An Egyptian army spokesman says plane wreckage has been found 180 miles from Alexandria, Egypt.
The Egyptian army says it has found wreckage of the missing EgyptAir flight which crashed after disappearing from the radar while carrying 66 passengers and crew from Paris to Cairo.
The Egyptian army spokesman, Brig. Gen. Mohammed Samir, says Egyptian jets and naval vessels participating in the search for the missing plane have found ‘personal belongings of the passengers and parts of the plane debris,’ 180 miles (290 kilometers) north of the city of Alexandria.
Egyptian authorities say they have found a body part, two seats and suitcases in the search for the missing EgyptAir plane, according to Greek officials.
The Airbus 320 lost contact at 2.45 a.m. local time Thursday morning.
The missing flight set off from Paris to Cairo on Wednesday night and vanished just under three-and-a-half hours after take-off from Charles de Gaulle Airport.
The downed plane was, ‘in all likelihood it was a terror attack.’ according to Alexander Bortnikov, chief of Russia’s top domestic security agency.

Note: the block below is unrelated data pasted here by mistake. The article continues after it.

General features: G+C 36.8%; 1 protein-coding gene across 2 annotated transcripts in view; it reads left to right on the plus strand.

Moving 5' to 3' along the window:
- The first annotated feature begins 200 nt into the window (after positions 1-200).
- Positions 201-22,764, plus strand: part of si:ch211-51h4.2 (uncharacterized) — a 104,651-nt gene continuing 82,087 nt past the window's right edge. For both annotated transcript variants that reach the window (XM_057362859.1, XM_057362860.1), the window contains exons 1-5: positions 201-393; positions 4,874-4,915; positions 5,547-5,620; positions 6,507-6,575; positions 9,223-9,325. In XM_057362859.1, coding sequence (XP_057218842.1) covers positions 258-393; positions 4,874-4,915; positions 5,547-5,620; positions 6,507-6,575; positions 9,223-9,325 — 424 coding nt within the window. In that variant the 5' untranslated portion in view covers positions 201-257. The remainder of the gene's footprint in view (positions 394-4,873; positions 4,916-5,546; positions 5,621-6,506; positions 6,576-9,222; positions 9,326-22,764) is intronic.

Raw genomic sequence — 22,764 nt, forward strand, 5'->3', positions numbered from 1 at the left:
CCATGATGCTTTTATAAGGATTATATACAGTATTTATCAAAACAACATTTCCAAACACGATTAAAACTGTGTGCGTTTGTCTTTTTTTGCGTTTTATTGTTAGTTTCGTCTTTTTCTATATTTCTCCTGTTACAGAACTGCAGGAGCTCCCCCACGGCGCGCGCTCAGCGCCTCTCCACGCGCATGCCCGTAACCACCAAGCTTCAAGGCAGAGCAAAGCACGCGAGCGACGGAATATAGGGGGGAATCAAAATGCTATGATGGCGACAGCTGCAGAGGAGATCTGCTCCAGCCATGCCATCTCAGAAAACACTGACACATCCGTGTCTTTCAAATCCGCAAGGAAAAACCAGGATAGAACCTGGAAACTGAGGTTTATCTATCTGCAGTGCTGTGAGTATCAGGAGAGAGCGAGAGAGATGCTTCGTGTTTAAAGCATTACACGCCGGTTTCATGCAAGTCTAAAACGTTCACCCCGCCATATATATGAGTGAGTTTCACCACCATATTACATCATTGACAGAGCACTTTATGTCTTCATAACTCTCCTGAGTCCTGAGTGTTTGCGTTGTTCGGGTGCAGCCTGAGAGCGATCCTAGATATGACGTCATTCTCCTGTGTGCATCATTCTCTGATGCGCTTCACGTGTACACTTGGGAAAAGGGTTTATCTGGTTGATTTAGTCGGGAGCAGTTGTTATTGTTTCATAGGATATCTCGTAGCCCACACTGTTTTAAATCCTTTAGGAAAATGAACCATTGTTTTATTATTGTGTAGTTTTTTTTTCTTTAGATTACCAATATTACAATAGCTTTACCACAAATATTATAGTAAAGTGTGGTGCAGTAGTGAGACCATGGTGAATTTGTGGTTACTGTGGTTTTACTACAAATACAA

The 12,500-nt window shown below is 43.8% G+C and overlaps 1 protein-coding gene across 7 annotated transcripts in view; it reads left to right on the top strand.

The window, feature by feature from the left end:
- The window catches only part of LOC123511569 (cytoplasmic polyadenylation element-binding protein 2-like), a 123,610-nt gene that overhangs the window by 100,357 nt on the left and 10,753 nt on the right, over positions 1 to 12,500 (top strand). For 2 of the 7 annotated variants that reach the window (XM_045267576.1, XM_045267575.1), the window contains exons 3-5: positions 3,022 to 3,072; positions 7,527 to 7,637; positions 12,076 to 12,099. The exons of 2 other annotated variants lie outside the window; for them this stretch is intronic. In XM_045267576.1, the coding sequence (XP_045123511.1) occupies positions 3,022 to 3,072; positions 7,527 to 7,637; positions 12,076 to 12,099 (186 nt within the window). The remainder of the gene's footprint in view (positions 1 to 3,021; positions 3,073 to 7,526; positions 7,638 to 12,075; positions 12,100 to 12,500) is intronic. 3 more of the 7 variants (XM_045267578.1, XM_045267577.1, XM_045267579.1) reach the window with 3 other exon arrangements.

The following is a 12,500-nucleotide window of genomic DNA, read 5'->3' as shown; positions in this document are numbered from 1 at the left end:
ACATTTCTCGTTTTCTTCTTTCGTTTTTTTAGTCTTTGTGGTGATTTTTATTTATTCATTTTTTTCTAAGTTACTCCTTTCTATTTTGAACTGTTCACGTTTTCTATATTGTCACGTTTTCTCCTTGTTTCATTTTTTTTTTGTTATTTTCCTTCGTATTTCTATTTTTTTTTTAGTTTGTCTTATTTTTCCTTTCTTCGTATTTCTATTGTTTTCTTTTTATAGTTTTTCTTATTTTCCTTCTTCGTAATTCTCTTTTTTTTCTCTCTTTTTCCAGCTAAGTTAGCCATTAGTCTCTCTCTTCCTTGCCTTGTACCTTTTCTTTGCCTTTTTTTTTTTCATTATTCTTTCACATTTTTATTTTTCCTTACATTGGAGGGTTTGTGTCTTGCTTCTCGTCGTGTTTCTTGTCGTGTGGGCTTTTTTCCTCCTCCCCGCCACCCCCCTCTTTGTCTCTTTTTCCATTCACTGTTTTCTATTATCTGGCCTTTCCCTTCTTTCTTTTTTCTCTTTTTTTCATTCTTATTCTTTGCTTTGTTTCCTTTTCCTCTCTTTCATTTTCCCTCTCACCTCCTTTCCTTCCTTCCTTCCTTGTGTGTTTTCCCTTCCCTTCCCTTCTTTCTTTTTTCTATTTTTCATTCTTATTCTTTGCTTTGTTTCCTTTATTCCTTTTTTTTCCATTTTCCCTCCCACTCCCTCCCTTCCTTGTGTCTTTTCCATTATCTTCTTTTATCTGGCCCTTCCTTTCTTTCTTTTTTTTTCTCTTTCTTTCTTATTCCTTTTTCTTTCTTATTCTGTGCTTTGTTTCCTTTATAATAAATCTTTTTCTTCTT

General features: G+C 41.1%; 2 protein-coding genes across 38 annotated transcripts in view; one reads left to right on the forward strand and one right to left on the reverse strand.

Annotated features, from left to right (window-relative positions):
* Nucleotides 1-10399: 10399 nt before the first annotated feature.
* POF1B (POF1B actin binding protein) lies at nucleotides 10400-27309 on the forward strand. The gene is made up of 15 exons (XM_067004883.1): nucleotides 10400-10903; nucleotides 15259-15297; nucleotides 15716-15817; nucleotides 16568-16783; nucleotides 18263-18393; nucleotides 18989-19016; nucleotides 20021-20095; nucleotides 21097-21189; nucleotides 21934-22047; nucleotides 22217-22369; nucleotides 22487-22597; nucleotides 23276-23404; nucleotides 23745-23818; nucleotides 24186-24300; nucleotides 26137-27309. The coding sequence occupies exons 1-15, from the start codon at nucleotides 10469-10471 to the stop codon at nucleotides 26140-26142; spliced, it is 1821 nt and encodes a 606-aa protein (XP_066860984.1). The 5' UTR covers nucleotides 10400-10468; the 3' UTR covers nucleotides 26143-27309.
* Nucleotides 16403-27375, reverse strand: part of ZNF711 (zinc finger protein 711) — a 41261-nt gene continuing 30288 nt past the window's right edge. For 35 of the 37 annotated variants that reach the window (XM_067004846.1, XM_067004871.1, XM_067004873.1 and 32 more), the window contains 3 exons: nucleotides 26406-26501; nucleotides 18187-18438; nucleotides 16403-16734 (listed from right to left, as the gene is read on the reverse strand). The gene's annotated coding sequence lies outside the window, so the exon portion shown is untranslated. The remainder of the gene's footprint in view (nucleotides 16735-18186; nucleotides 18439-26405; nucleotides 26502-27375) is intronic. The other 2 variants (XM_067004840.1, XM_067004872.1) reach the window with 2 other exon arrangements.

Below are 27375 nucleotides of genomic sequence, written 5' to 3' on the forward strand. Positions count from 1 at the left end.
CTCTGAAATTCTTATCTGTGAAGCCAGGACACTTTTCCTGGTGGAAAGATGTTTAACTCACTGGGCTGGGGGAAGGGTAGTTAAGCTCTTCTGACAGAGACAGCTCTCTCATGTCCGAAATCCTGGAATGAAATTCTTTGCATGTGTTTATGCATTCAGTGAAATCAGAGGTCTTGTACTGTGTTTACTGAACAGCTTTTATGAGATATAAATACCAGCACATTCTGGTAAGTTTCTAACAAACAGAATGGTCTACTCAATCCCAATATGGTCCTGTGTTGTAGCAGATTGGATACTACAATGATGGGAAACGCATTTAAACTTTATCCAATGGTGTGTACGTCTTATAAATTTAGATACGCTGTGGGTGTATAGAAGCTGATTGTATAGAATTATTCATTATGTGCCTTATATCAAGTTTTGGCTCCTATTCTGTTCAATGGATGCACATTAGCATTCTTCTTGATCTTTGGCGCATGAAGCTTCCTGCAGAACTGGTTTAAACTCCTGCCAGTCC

While Egyptian civil aviation minister Sherif Fathi said the possibility it was a terror attack ‘is higher than the possibility of having a technical failure’.
The cause of the plane going down is yet to be officially confirmed by authorities.
Flight MS804 was carrying 66 people including passengers pilots and crew.
|Photo Credit: Dailymail|
The Briton on board has been named as father-of-two Richard Osman, originally from Carmarthen, in Wales.
Egyptian President Abdel Fattah al-Sisi expressed his condolences on Friday to the families of victims who were on board the EgyptAir flight from Paris.
He said: ‘The presidency with utmost sadness and regret mourns the victims on aboard the EgyptAir flight who were killed after the plane crashed in the Mediterranean on its way back to Cairo from Paris’, in a statement.
The Egyptian presidency expressed its ‘deep sadness and extreme regret’ over the deaths of the passengers and crew, in a statement which is their first official recognition of the crash of the missing plane.